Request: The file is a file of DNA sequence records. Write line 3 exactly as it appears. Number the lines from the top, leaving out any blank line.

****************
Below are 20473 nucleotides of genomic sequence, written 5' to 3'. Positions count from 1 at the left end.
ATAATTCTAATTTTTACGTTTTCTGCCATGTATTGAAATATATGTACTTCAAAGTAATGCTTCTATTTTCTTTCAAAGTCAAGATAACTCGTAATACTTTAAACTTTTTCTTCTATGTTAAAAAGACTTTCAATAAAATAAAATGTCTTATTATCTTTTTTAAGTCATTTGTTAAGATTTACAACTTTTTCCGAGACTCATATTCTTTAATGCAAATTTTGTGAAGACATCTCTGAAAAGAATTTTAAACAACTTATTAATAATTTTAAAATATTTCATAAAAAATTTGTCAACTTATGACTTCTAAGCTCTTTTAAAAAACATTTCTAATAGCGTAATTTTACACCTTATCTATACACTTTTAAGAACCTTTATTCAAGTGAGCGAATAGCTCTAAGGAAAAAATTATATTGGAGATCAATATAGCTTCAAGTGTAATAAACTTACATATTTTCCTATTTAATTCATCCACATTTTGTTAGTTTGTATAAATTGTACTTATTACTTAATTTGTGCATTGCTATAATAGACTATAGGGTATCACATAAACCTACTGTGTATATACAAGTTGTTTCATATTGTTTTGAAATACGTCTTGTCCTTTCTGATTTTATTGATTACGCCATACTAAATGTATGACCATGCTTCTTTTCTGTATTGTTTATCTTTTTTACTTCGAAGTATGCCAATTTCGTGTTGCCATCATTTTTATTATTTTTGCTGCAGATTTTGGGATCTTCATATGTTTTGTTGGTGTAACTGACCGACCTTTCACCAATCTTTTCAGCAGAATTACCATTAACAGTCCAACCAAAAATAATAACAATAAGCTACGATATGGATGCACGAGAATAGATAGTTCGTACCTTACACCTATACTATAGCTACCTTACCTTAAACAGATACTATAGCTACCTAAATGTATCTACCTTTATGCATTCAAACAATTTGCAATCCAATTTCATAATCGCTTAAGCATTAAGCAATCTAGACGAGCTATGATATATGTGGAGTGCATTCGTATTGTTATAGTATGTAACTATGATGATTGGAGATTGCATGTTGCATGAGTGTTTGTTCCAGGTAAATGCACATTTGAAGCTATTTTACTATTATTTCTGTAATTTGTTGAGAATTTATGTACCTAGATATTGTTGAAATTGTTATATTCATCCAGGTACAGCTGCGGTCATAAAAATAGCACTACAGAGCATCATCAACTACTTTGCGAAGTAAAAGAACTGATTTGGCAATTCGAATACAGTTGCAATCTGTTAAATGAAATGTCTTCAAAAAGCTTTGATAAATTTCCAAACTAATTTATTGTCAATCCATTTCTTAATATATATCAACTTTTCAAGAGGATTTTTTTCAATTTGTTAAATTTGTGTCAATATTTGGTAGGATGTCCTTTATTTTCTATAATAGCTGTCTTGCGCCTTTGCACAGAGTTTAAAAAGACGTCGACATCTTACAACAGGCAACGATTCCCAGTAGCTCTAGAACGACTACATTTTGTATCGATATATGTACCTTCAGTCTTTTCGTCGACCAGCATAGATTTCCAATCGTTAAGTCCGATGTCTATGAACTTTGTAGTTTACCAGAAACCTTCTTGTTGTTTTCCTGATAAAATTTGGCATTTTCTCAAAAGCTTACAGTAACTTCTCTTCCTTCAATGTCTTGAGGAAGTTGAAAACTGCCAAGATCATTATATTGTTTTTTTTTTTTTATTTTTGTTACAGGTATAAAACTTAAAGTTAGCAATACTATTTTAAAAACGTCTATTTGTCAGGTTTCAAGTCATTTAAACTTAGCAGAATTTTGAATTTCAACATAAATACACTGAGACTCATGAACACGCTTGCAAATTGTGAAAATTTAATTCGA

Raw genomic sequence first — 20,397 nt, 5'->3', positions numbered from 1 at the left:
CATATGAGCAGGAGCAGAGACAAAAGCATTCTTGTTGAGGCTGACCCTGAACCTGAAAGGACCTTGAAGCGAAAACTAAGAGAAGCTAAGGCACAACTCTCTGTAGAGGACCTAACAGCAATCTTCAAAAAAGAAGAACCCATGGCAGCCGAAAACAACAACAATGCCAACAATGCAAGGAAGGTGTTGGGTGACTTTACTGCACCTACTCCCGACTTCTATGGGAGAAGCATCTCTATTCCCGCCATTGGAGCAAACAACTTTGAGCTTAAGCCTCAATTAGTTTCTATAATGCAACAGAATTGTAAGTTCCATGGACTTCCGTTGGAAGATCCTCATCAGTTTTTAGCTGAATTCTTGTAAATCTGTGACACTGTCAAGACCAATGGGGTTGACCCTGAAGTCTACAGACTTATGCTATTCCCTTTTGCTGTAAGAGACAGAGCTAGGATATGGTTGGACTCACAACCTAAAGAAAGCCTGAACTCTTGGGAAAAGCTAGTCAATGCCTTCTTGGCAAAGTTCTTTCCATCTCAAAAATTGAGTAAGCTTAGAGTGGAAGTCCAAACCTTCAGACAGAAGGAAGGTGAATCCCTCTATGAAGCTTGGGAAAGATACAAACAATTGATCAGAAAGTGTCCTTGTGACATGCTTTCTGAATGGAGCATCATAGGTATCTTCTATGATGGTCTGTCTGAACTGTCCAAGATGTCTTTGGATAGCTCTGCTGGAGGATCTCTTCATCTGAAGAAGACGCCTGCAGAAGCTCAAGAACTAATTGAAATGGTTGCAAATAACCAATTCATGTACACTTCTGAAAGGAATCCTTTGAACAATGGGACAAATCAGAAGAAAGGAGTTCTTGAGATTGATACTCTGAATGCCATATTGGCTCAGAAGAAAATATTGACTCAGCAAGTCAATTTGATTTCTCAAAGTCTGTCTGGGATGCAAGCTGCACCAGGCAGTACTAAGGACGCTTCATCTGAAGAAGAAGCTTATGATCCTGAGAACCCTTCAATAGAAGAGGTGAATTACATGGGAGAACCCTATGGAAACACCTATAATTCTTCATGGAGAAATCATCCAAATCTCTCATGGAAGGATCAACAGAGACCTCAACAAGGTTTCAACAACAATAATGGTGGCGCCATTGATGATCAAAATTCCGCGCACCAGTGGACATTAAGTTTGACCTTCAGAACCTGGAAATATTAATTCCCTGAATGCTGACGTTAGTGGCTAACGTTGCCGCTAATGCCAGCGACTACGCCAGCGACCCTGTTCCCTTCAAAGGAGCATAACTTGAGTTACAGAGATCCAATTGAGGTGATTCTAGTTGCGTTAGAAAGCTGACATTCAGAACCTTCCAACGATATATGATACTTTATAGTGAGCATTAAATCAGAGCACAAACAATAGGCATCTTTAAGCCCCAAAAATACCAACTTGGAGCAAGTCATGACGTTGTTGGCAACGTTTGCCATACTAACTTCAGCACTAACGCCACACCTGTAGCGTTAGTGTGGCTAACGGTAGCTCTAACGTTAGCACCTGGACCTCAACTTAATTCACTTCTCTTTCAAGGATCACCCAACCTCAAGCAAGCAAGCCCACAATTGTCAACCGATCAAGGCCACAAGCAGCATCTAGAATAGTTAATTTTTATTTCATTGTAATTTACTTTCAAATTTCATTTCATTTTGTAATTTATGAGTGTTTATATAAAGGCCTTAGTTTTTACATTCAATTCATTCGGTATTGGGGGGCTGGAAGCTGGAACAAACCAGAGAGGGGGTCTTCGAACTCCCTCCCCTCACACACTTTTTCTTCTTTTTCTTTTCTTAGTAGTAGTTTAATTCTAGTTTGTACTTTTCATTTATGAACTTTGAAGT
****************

Raw genomic sequence first — 20,397 nt, 5'->3', positions numbered from 1 at the left: